With its 50th anniversary two years away, the Book Industry Study Group devoted the majority of its annual meeting, held on April 12 at the Harvard Club in New York City, to discussing the best ways the organization can meet the needs of the entire publishing industry moving forward. To that end, the event began with the informal presentation of a new three-year strategic plan built on four pillars: inclusion, research, standards, and education.

Barnes & Noble’s senior director of merchandise systems James Miller explained that BISG has made inclusion its top priority because to succeed, the organization needs as many people as possible at its table. That not only means reaffirming its diversity, equity, and efforts but broadening the segments of the industry it represents. To date, BISG represents publishers, manufacturers, booksellers, tech companies, and distributors, but now, Miller said, it is looking to draw from a broader pool including, literary agents and authors.

Executive director Brian O’Leary said that how BISG will expand its outreach is still under discussion, but noted that it could take the form of working with other organizations, such as the Association of American Literary Agents. (Jennifer Weltz, president of the AALA, was on the meeting’s "The Case for Royalty Statement Standard" panel.)

Noting that BISG had published its industry statistical report, Trends, for about 35 years before it was discontinued, Firebrand Technology’s director of sales and education Joshua Tallent, who is also BISG chair, said that “it is time to get back to research,” to help all members of publishing see the industry’s big picture. But to do that, Tallent acknowledged, BISG needs to increase its funding sources—and one way to do so is to bring in new members.

Standards and best practices have always been at the heart of BISG, and that will continue moving forward, Tallent said, tying that effort to both inclusion—more members will help identify the new standards that need to be addressed—and education. “We need to raise awareness of standards,” he said. Education is also key to meeting another ongoing BISG challenge: improving communication throughout the supply chain.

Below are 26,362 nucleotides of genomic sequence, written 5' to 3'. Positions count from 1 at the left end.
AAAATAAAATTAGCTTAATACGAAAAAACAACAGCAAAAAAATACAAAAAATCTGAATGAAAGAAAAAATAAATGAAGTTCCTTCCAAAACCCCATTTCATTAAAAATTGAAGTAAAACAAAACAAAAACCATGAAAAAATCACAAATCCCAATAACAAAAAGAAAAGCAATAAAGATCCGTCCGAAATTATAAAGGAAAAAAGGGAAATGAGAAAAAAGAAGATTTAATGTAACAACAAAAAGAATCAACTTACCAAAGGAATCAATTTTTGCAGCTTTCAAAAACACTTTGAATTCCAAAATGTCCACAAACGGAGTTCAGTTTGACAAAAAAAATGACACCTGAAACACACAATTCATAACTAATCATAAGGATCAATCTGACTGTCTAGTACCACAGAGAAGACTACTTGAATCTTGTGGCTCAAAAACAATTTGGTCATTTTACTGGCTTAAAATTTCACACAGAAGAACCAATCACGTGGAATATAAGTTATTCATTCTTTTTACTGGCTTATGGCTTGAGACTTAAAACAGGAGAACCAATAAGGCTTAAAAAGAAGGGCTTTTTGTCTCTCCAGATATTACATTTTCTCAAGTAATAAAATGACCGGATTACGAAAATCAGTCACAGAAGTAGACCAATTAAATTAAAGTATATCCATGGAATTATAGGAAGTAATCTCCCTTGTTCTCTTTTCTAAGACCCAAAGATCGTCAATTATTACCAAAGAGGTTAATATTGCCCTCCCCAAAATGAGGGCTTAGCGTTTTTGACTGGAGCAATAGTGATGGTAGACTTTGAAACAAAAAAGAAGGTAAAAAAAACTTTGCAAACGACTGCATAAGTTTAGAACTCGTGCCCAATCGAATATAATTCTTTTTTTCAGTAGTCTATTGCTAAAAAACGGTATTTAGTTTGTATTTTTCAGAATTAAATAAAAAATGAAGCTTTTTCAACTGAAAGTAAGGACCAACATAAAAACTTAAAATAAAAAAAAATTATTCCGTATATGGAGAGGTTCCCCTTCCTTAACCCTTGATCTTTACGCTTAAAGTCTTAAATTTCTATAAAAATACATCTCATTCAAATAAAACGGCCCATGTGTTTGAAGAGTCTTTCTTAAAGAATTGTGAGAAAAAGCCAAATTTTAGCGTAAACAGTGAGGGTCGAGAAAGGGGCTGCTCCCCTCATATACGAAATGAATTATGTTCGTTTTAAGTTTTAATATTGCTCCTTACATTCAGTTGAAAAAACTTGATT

Andrea Fleck-Nisbet, CEO of the Independent Book Publishers Association, said that BISG needs to “amplify” all the information it currently has on hand. Fleck-Nisbet's remarks echoed BISG's mandate for the education program: to “publicize research, guide adoption of standards and best practices, and foster conversations around emerging issues through all appropriate channels.”

Speakers acknowledged that meeting all of BISG’s targets will mean adding to the organization’s two-person office. Miller indicated that such expansion was on the horizon, noting that, after years of prudent financial management, now is the time “we can invest in the future.” Still, with all that BISG currently has on its plate—it conducts some 30 webinars annually, in addition to hosting five standing committees and number of working groups—O’Leary, who became BISG executive director in 2016, said that the organization's full-time staff can’t take on many more responsibilities without some help. In a bid to cut expenses in order to free up funds, the organization’s New York City office will soon close, making BISG a fully remote operation.

O’Leary broke precedent this year by addressing the annual meeting at length for the first time, speaking of the need for the industry to improve the supply chain. “The supply chain we have now is at its limits,” he said, pointing to several areas where the chain falls short. One example he cited was the widespread use of upgraded legacy systems throughout much of the industry, which make interoperability difficult, thereby reducing transparency and industrywide understanding.

In an industry that appears to be headed back to a time of flat product sales after a two-year pandemic blip in 2020 and 2021, the North American publishing business will increasing rely on selling and effective managing rights, O'Leary said. That is another reason, he added, that the industry needs to create systems that can work with each other.

Award Winners

The annual meeting also featured the presentation of BISG’s annual awards. The Sally Dedecker Award for Lifetime Service was given to Ingram Content Group’s chief content officer Phil Ollila, while the Innovator Award went to Scribd. Walter Mosley was given the Industry Champion Award for, among many other achievements, pushing for more inclusion of more BIPOC employees in the industry and for launching the CUNY publishing certificate program to make that happen.

In a short, good-natured speech, Mosley said that he had never heard of BISG until he was notified he had won an award. He pointed out that the meeting was an overwhelmingly white one, but that he was glad to attend. “See you up in Harlem,” he added.